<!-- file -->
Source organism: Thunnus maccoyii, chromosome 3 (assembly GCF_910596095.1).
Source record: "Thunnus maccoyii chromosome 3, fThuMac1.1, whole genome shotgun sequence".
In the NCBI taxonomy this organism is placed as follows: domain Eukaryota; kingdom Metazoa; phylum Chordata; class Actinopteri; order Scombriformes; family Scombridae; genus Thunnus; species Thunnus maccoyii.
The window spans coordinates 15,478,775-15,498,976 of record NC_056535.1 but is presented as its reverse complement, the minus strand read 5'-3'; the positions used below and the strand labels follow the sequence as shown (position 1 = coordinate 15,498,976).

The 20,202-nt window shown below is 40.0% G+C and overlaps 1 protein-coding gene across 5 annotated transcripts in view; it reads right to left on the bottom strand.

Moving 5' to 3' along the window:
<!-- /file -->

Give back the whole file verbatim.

Source organism: Thunnus maccoyii, chromosome 3 (assembly GCF_910596095.1).
Source record: "Thunnus maccoyii chromosome 3, fThuMac1.1, whole genome shotgun sequence".
In the NCBI taxonomy this organism is placed as follows: domain Eukaryota; kingdom Metazoa; phylum Chordata; class Actinopteri; order Scombriformes; family Scombridae; genus Thunnus; species Thunnus maccoyii.
The window spans coordinates 15,478,775-15,498,976 of record NC_056535.1 but is presented as its reverse complement, the minus strand read 5'-3'; the positions used below and the strand labels follow the sequence as shown (position 1 = coordinate 15,498,976).

The 20,202-nt window shown below is 40.0% G+C and overlaps 1 protein-coding gene across 5 annotated transcripts in view; it reads right to left on the bottom strand.

Moving 5' to 3' along the window: